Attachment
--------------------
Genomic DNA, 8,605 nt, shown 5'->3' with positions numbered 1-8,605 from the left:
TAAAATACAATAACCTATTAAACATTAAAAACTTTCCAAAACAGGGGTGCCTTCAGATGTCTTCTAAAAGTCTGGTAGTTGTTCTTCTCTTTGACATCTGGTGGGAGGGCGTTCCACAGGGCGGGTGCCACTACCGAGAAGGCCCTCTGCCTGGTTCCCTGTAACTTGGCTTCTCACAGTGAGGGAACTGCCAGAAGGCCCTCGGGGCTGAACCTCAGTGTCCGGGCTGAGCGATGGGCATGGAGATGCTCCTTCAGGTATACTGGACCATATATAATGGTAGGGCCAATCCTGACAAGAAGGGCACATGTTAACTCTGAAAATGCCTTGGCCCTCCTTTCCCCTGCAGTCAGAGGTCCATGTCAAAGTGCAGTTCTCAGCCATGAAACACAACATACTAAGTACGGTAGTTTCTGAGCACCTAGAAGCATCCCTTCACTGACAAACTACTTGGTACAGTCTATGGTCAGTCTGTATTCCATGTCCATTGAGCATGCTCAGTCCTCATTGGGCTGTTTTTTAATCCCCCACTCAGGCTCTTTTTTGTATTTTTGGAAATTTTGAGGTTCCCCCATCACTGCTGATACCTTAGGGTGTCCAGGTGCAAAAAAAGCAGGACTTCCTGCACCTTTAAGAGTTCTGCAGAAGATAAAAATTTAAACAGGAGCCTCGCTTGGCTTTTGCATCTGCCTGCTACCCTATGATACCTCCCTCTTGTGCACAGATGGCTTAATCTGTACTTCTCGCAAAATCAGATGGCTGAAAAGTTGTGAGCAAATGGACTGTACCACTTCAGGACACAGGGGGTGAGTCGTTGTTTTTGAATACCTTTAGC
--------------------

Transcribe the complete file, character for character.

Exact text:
Genomic DNA, 8,605 nt, shown 5'->3' with positions numbered 1-8,605 from the left:
TAAAATACAATAACCTATTAAACATTAAAAACTTTCCAAAACAGGGGTGCCTTCAGATGTCTTCTAAAAGTCTGGTAGTTGTTCTTCTCTTTGACATCTGGTGGGAGGGCGTTCCACAGGGCGGGTGCCACTACCGAGAAGGCCCTCTGCCTGGTTCCCTGTAACTTGGCTTCTCACAGTGAGGGAACTGCCAGAAGGCCCTCGGGGCTGAACCTCAGTGTCCGGGCTGAGCGATGGGCATGGAGATGCTCCTTCAGGTATACTGGACCATATATAATGGTAGGGCCAATCCTGACAAGAAGGGCACATGTTAACTCTGAAAATGCCTTGGCCCTCCTTTCCCCTGCAGTCAGAGGTCCATGTCAAAGTGCAGTTCTCAGCCATGAAACACAACATACTAAGTACGGTAGTTTCTGAGCACCTAGAAGCATCCCTTCACTGACAAACTACTTGGTACAGTCTATGGTCAGTCTGTATTCCATGTCCATTGAGCATGCTCAGTCCTCATTGGGCTGTTTTTTAATCCCCCACTCAGGCTCTTTTTTGTATTTTTGGAAATTTTGAGGTTCCCCCATCACTGCTGATACCTTAGGGTGTCCAGGTGCAAAAAAAGCAGGACTTCCTGCACCTTTAAGAGTTCTGCAGAAGATAAAAATTTAAACAGGAGCCTCGCTTGGCTTTTGCATCTGCCTGCTACCCTATGATACCTCCCTCTTGTGCACAGATGGCTTAATCTGTACTTCTCGCAAAATCAGATGGCTGAAAAGTTGTGAGCAAATGGACTGTACCACTTCAGGACACAGGGGGTGAGTCGTTGTTTTTGAATACCTTTAGC